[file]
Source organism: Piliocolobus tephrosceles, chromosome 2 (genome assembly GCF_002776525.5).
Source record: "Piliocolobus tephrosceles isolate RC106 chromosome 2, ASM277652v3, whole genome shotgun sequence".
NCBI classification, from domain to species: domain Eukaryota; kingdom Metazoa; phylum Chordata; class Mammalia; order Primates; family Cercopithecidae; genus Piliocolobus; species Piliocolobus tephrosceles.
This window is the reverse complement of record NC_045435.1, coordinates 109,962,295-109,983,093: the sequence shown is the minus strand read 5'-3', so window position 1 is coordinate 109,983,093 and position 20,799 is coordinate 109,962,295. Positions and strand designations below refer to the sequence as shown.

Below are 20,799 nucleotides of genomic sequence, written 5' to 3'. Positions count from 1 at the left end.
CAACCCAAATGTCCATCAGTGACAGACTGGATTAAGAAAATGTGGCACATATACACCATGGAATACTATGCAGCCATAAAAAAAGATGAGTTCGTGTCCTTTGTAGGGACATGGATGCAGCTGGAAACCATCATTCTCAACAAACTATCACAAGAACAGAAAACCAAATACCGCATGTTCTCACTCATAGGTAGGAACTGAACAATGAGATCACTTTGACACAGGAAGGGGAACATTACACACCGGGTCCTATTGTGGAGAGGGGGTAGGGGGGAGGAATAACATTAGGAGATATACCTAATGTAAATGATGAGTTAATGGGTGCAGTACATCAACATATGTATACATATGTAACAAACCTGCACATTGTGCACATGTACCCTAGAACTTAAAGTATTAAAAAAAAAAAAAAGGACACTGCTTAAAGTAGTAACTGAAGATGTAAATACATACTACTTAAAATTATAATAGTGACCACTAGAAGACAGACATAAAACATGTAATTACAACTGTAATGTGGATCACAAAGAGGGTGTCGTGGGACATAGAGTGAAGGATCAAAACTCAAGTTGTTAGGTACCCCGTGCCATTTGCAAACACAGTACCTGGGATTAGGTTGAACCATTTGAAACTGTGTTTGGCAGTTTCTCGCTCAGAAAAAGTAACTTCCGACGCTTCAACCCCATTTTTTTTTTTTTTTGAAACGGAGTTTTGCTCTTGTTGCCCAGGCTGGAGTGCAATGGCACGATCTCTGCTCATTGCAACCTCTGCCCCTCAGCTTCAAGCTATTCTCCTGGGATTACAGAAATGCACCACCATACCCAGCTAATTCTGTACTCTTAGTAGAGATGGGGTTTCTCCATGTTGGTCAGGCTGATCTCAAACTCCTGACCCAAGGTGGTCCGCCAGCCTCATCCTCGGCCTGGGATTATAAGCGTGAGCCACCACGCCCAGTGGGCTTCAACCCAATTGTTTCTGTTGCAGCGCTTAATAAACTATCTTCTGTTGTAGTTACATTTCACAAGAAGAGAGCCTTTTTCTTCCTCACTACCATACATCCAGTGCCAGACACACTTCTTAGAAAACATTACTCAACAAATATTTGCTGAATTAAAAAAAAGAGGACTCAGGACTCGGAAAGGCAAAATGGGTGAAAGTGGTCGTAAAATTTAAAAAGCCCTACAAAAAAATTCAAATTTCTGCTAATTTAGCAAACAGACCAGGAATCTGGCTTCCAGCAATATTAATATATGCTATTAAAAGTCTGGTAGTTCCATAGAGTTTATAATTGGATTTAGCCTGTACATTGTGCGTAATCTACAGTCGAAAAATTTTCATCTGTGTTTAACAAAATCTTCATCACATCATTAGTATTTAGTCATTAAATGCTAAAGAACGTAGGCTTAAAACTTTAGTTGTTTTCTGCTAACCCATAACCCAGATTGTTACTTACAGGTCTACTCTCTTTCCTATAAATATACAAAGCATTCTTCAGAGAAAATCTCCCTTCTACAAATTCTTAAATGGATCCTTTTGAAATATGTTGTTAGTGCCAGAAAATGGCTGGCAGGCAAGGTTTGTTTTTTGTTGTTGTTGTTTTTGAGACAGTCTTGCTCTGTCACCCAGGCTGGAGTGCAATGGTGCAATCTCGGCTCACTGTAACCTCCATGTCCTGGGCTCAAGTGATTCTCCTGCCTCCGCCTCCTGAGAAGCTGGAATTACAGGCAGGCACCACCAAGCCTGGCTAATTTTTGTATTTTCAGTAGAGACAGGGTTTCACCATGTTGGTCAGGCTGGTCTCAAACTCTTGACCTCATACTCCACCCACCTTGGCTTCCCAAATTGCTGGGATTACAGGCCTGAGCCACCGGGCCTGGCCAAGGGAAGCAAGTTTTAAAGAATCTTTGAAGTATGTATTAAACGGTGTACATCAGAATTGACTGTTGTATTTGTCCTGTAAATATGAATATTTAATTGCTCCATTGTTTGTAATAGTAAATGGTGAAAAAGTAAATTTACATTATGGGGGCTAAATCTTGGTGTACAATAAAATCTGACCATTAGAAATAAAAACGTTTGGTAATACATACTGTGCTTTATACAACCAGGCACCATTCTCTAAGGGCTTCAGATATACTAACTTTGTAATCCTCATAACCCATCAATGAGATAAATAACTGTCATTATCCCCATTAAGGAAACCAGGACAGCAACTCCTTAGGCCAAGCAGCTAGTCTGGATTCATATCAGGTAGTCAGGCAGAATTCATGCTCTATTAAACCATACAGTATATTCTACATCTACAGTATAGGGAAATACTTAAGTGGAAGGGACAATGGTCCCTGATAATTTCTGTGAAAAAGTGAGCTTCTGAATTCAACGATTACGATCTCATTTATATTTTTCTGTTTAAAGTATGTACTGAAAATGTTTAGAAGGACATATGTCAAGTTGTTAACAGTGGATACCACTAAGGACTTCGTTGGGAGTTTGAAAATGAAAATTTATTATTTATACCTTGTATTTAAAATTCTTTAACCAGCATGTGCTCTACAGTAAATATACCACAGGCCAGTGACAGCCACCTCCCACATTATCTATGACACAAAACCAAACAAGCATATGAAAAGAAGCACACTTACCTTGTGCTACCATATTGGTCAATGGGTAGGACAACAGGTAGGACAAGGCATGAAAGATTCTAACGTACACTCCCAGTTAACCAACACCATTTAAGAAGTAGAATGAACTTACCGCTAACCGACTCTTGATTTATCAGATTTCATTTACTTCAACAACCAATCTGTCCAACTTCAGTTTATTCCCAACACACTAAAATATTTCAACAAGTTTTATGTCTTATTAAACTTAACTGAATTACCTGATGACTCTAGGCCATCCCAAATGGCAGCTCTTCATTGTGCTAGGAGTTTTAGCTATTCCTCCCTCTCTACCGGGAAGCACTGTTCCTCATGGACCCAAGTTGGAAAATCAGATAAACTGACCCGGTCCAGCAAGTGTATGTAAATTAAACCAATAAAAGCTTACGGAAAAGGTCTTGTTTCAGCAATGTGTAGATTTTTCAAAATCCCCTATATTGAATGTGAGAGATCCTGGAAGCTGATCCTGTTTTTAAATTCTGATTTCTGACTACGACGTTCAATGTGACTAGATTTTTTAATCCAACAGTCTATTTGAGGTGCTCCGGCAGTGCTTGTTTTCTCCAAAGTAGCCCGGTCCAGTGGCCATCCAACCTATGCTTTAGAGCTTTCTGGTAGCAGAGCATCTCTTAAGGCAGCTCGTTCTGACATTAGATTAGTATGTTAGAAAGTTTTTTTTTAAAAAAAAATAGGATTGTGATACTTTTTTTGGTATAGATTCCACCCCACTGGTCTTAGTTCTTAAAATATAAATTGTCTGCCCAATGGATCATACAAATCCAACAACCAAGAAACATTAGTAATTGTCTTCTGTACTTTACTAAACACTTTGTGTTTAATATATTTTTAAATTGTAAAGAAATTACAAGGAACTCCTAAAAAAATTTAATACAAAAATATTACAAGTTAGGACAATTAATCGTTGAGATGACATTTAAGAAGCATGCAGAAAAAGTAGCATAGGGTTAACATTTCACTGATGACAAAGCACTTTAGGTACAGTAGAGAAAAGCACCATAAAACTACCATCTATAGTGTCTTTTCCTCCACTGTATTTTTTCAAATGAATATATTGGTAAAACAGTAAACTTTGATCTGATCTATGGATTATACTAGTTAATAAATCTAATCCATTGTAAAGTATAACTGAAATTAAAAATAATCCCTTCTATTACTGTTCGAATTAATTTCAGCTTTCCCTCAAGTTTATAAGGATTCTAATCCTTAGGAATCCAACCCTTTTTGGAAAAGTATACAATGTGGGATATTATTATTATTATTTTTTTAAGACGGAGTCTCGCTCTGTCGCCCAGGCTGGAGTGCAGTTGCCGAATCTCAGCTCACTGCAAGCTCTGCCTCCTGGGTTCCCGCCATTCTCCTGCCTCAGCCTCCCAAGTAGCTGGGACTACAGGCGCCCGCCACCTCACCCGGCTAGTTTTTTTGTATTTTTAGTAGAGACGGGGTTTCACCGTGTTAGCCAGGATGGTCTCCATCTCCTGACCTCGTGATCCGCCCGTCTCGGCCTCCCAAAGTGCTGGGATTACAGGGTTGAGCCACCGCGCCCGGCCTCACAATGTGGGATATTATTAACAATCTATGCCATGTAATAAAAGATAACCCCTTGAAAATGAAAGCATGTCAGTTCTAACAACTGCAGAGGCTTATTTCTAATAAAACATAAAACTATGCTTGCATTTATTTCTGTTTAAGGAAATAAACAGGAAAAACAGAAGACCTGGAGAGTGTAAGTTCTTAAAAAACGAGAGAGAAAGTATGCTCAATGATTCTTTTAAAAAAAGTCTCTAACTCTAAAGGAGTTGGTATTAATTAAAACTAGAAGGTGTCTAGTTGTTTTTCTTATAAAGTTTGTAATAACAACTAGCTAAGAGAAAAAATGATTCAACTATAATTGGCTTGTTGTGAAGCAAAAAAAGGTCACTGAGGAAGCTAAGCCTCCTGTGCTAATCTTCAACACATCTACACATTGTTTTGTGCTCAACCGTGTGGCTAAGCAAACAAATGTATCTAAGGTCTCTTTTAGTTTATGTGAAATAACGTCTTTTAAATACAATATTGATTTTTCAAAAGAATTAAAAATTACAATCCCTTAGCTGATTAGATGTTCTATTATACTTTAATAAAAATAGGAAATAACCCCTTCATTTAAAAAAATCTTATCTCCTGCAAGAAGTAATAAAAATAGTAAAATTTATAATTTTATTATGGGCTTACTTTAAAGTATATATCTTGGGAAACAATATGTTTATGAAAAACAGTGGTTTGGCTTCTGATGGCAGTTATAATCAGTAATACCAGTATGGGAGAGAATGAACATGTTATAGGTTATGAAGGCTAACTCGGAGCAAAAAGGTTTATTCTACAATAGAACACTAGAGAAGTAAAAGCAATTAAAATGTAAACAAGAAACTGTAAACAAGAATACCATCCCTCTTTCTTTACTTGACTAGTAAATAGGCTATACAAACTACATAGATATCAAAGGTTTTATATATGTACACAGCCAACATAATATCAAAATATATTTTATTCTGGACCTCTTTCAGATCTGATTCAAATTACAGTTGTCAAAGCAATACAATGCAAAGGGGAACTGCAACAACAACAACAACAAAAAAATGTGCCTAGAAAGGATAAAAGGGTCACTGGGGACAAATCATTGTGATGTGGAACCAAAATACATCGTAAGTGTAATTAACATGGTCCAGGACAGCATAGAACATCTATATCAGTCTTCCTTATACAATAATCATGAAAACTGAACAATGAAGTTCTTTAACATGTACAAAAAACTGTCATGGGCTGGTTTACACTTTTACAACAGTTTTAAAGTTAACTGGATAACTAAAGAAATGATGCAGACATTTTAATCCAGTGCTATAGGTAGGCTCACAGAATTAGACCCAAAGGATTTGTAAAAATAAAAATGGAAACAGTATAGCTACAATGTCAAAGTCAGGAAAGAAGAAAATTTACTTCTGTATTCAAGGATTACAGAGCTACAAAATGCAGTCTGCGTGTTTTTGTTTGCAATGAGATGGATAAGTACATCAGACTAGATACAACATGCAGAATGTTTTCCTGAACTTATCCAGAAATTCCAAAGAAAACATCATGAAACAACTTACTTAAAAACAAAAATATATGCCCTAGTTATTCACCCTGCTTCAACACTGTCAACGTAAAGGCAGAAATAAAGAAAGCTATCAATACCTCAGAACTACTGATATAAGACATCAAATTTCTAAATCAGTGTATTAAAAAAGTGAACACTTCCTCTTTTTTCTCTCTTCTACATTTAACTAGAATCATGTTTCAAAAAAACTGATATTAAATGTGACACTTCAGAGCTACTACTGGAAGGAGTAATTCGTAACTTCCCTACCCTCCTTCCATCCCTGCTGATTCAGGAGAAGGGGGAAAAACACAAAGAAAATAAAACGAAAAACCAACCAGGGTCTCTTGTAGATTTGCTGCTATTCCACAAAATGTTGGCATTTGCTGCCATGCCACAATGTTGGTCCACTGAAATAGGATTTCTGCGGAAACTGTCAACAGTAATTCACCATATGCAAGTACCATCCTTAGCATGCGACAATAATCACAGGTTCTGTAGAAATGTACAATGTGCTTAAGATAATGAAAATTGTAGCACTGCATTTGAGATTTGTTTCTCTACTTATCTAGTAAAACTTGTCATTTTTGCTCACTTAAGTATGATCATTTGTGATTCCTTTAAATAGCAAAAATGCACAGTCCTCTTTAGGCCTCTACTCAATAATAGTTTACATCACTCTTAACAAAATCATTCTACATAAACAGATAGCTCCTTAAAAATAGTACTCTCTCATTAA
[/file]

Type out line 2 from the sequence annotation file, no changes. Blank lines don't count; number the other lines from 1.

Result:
Source record: "Piliocolobus tephrosceles isolate RC106 chromosome 2, ASM277652v3, whole genome shotgun sequence".